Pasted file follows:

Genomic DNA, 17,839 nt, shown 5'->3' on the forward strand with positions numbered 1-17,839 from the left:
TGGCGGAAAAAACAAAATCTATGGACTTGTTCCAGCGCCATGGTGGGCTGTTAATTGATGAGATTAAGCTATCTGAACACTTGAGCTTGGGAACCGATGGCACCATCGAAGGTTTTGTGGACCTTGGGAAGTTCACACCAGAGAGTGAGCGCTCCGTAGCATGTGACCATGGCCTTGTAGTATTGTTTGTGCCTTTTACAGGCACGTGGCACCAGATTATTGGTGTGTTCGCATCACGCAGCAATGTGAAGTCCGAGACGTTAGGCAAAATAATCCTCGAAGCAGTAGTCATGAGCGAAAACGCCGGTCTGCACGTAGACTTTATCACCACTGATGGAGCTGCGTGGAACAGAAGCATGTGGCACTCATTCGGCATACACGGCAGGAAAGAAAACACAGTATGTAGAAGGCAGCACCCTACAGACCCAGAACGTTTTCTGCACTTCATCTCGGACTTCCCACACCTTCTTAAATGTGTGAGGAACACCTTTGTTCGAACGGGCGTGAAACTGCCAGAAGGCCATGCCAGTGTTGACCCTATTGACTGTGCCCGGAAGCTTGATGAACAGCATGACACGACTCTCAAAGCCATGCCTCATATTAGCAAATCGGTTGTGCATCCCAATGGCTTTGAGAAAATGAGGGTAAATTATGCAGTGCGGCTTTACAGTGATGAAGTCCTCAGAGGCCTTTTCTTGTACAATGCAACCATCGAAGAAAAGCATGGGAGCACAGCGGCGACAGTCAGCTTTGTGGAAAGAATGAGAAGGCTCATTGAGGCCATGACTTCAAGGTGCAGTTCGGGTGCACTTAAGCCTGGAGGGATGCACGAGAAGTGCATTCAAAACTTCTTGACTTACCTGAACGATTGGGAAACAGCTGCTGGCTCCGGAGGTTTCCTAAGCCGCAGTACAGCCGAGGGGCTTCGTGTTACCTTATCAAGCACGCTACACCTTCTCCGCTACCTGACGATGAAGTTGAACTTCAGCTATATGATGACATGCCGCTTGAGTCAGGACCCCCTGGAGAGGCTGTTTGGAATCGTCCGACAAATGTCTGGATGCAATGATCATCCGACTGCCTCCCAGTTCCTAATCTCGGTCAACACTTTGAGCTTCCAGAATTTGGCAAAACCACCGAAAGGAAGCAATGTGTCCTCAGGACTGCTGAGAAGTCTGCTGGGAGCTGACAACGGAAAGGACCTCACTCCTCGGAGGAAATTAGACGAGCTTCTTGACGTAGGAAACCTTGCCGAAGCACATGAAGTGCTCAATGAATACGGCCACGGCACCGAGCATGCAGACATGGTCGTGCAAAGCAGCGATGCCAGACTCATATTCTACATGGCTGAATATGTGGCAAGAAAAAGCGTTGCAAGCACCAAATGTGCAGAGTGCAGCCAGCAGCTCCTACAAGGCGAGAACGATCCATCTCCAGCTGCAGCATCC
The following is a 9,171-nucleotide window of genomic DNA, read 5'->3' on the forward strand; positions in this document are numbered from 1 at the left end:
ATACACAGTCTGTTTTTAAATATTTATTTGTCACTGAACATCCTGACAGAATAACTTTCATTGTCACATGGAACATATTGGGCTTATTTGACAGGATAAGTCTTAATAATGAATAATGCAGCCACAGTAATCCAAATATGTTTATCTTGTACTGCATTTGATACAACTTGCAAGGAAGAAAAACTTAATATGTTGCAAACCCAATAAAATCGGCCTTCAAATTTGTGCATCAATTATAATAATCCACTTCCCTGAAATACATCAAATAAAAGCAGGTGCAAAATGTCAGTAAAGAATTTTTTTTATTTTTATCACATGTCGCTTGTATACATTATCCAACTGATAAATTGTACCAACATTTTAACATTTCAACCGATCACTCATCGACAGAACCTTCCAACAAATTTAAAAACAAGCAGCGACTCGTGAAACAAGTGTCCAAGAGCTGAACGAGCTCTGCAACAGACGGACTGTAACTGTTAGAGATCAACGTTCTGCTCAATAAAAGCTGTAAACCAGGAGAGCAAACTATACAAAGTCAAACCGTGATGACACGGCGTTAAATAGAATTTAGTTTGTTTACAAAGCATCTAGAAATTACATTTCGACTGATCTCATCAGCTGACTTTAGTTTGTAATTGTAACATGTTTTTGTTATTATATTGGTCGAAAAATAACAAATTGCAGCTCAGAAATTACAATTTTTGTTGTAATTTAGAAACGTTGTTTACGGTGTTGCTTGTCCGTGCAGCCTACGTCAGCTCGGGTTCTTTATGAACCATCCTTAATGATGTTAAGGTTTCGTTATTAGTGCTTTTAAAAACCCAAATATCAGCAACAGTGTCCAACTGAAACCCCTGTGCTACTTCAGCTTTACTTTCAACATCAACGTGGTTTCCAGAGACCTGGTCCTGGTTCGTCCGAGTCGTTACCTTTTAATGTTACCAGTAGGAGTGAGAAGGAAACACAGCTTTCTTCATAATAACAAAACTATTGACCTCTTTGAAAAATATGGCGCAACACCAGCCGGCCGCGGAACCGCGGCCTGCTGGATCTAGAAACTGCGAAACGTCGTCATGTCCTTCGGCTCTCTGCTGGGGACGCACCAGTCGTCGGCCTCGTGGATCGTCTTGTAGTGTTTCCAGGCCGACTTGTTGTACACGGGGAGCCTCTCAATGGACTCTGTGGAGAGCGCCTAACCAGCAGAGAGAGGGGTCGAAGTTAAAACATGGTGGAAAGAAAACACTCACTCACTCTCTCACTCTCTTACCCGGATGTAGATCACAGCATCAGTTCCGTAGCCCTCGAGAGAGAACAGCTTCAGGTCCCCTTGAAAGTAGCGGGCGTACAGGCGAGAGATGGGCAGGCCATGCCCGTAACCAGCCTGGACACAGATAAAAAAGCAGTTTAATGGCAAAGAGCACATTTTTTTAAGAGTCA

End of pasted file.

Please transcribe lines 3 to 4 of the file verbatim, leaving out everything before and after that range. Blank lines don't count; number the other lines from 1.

The following is a 9,171-nucleotide window of genomic DNA, read 5'->3' on the forward strand; positions in this document are numbered from 1 at the left end:
ATACACAGTCTGTTTTTAAATATTTATTTGTCACTGAACATCCTGACAGAATAACTTTCATTGTCACATGGAACATATTGGGCTTATTTGACAGGATAAGTCTTAATAATGAATAATGCAGCCACAGTAATCCAAATATGTTTATCTTGTACTGCATTTGATACAACTTGCAAGGAAGAAAAACTTAATATGTTGCAAACCCAATAAAATCGGCCTTCAAATTTGTGCATCAATTATAATAATCCACTTCCCTGAAATACATCAAATAAAAGCAGGTGCAAAATGTCAGTAAAGAATTTTTTTTATTTTTATCACATGTCGCTTGTATACATTATCCAACTGATAAATTGTACCAACATTTTAACATTTCAACCGATCACTCATCGACAGAACCTTCCAACAAATTTAAAAACAAGCAGCGACTCGTGAAACAAGTGTCCAAGAGCTGAACGAGCTCTGCAACAGACGGACTGTAACTGTTAGAGATCAACGTTCTGCTCAATAAAAGCTGTAAACCAGGAGAGCAAACTATACAAAGTCAAACCGTGATGACACGGCGTTAAATAGAATTTAGTTTGTTTACAAAGCATCTAGAAATTACATTTCGACTGATCTCATCAGCTGACTTTAGTTTGTAATTGTAACATGTTTTTGTTATTATATTGGTCGAAAAATAACAAATTGCAGCTCAGAAATTACAATTTTTGTTGTAATTTAGAAACGTTGTTTACGGTGTTGCTTGTCCGTGCAGCCTACGTCAGCTCGGGTTCTTTATGAACCATCCTTAATGATGTTAAGGTTTCGTTATTAGTGCTTTTAAAAACCCAAATATCAGCAACAGTGTCCAACTGAAACCCCTGTGCTACTTCAGCTTTACTTTCAACATCAACGTGGTTTCCAGAGACCTGGTCCTGGTTCGTCCGAGTCGTTACCTTTTAATGTTACCAGTAGGAGTGAGAAGGAAACACAGCTTTCTTCATAATAACAAAACTATTGACCTCTTTGAAAAATATGGCGCAACACCAGCCGGCCGCGGAACCGCGGCCTGCTGGATCTAGAAACTGCGAAACGTCGTCATGTCCTTCGGCTCTCTGCTGGGGACGCACCAGTCGTCGGCCTCGTGGATCGTCTTGTAGTGTTTCCAGGCCGACTTGTTGTACACGGGGAGCCTCTCAATGGACTCTGTGGAGAGCGCCTAACCAGCAGAGAGAGGGGTCGAAGTTAAAACATGGTGGAAAGAAAACACTCACTCACTCTCTCACTCTCTTACCCGGATGTAGATCACAGCATCAGTTCCGTAGCCCTCGAGAGAGAACAGCTTCAGGTCCCCTTGAAAGTAGCGGGCGTACAGGCGAGAGATGGGCAGGCCATGCCCGTAACCAGCCTGGACACAGATAAAAAAGCAGTTTAATGGCAAAGAGCACATTTTTTTAAGAGTCA